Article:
Alan Matthews: 'How to move from our current land use structure to one that is compatible with our climate targets'
There has been a dramatic ramping up of interest in climate policy in the past two months. At the beginning of October, the latest Intergovernmental Panel on Climate Change report underlined the acute nature of climate change, calling for immediate action.
Richard Bruton, following his appointment as Minister for Communications, Climate Action and the Environment to succeed Denis Naughten, has declared his ambition to make Ireland a leader in responding to climate change, not a follower.
The Cabinet has now given its approval for the preparation of a new climate plan to replace the National Mitigation Plan published in July 2017. This was widely seen as failing to provide the necessary roadmap to a low-carbon society by 2050. Part of the context is the growing awareness of the cost to the economy of the failure to meet EU climate targets in 2020 and the following decade.
This new climate plan is required as part of the preparation of a draft National Energy and Climate Plan which must be submitted to the European Commission by the end of this year. It must set out detailed policy measures to demonstrate that Ireland is doing its part to meet EU energy and climate targets. The final plan will be developed in an iterative process with the Commission in the course of 2019.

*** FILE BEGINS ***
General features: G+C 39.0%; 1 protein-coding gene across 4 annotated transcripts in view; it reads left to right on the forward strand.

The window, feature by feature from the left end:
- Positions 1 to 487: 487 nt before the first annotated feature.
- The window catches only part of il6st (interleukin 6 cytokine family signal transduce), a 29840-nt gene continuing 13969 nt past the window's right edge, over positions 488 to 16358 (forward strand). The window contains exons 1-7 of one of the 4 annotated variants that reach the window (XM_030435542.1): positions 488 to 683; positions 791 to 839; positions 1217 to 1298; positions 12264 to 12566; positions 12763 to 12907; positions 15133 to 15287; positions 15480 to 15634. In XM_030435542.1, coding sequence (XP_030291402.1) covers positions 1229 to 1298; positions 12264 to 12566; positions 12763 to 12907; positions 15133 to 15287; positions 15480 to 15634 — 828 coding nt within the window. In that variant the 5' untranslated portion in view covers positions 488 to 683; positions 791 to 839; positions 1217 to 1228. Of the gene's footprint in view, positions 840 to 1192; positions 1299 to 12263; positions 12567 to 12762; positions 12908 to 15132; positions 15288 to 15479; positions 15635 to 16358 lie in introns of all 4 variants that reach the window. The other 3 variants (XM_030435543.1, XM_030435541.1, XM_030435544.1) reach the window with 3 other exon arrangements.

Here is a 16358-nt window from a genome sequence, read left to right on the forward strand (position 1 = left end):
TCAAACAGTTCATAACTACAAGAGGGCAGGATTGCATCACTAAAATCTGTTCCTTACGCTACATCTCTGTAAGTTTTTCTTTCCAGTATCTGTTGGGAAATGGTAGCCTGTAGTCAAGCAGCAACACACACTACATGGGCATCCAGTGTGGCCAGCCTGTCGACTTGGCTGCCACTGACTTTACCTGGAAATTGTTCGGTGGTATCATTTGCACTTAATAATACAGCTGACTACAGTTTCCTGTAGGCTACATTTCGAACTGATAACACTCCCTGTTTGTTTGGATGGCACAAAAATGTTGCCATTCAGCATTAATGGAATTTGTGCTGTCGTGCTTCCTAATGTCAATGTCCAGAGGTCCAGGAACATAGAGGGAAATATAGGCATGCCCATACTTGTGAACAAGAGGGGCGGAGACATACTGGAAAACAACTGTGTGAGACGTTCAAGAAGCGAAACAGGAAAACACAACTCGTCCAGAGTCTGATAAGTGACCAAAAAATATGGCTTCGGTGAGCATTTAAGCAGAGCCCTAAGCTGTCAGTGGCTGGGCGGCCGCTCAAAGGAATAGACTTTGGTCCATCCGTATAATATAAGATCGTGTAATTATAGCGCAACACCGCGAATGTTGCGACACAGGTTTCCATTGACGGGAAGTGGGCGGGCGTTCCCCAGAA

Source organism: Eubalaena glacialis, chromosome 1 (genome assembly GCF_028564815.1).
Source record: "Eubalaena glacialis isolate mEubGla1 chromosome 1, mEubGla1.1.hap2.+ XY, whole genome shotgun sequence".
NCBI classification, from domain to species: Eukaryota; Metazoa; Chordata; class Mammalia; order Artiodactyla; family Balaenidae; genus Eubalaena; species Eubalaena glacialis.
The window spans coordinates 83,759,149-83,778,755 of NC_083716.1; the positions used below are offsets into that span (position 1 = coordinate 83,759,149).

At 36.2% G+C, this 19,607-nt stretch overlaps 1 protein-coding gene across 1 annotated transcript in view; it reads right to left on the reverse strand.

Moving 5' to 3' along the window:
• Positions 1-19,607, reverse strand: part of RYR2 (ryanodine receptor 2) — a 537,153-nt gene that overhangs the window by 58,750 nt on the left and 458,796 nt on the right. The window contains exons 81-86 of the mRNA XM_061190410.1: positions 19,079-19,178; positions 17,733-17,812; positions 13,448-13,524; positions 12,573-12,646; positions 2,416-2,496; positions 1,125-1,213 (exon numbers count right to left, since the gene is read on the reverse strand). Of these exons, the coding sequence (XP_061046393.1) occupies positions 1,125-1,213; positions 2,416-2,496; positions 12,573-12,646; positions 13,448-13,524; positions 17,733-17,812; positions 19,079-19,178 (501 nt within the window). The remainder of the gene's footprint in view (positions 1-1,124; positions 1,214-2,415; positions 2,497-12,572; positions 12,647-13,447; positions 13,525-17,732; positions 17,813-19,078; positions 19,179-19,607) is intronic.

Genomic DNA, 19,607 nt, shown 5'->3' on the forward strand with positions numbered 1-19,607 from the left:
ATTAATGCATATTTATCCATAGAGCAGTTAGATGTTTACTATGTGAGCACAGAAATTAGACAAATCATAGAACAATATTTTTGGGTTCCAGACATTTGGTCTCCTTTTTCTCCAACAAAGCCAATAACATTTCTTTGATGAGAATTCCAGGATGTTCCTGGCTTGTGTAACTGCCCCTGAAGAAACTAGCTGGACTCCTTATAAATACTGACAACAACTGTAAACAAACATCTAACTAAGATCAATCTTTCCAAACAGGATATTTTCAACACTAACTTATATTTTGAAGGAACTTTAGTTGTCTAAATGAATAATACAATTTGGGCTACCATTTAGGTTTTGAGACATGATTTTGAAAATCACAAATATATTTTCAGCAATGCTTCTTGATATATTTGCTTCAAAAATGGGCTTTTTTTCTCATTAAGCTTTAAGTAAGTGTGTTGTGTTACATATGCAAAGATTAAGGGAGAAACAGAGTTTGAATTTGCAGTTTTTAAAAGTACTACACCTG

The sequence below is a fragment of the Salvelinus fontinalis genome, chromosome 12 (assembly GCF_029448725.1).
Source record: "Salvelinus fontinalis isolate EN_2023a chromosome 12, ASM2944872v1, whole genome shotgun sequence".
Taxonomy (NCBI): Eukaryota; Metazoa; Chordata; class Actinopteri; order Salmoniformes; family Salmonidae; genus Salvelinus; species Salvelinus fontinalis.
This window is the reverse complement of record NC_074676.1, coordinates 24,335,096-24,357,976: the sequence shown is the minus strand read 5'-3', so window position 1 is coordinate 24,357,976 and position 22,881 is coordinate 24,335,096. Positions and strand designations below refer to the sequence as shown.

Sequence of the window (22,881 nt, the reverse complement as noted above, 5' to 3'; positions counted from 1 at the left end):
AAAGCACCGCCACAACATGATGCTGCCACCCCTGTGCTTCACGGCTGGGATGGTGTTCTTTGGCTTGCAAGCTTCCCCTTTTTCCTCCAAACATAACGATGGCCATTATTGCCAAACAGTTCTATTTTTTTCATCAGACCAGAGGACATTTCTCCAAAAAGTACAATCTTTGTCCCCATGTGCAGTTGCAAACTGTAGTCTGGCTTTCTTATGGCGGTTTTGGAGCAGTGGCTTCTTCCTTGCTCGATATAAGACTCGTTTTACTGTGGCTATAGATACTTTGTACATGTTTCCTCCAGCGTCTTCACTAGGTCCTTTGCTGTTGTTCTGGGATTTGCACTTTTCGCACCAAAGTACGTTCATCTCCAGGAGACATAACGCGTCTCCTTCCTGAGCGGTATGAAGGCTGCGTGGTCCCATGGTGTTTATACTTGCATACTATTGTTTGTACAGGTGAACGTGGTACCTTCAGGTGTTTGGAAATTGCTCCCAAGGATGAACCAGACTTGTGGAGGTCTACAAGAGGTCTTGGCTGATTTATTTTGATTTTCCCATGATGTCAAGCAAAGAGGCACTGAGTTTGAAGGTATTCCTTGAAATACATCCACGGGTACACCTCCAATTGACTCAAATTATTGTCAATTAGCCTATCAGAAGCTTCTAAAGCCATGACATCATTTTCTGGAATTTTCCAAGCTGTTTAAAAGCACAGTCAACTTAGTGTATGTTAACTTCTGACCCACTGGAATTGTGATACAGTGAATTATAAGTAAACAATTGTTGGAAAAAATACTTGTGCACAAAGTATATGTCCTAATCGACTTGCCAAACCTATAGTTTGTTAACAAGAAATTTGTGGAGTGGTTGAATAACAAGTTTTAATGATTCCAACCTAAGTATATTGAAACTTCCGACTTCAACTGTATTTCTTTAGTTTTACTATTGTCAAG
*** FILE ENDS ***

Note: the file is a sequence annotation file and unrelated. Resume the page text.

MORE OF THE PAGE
The special Oireachtas committee on climate change, which was set up in July to consider the report and recommendations of the Citizens' Assembly on how the State can make Ireland a leader in tackling climate change, has also been taking evidence from a wide range of stakeholders.
In early November, it heard evidence from the Department of Agriculture, Food and the Marine on the steps it was taking to address greenhouse gas emissions from the agricultural sector. The committee is expected to report its conclusions and recommendations to both houses of the Oireachtas by January 31, 2019.
Despite the failure to increase the carbon tax in the recent budget, the Government accepts that a higher carbon tax will be part of its future climate plan, but it seeks all-party support.
This paper's Environment Correspondent reported last week that the Oireachtas climate change committee might be tasked with setting a carbon price for 2030 and considering how it would be reached; assessing its impact on households and businesses and considering how the revenue would be redistributed.
The IFA made a submission in connection with the initial consultation on the draft National Energy and Climate Plan which set out its recommendations on how agricultural production should be treated in the draft plan.
It pointed out that the sector has increased production since 1990 without any increase in emissions, reflecting improvements in the carbon efficiency of production over that period.
Continuing improvements in carbon efficiency must continue to be a central objective of policy, along with measures to increase carbon sequestration in soils and forests, and to promote bioenergy as a substitute for fossil fuels.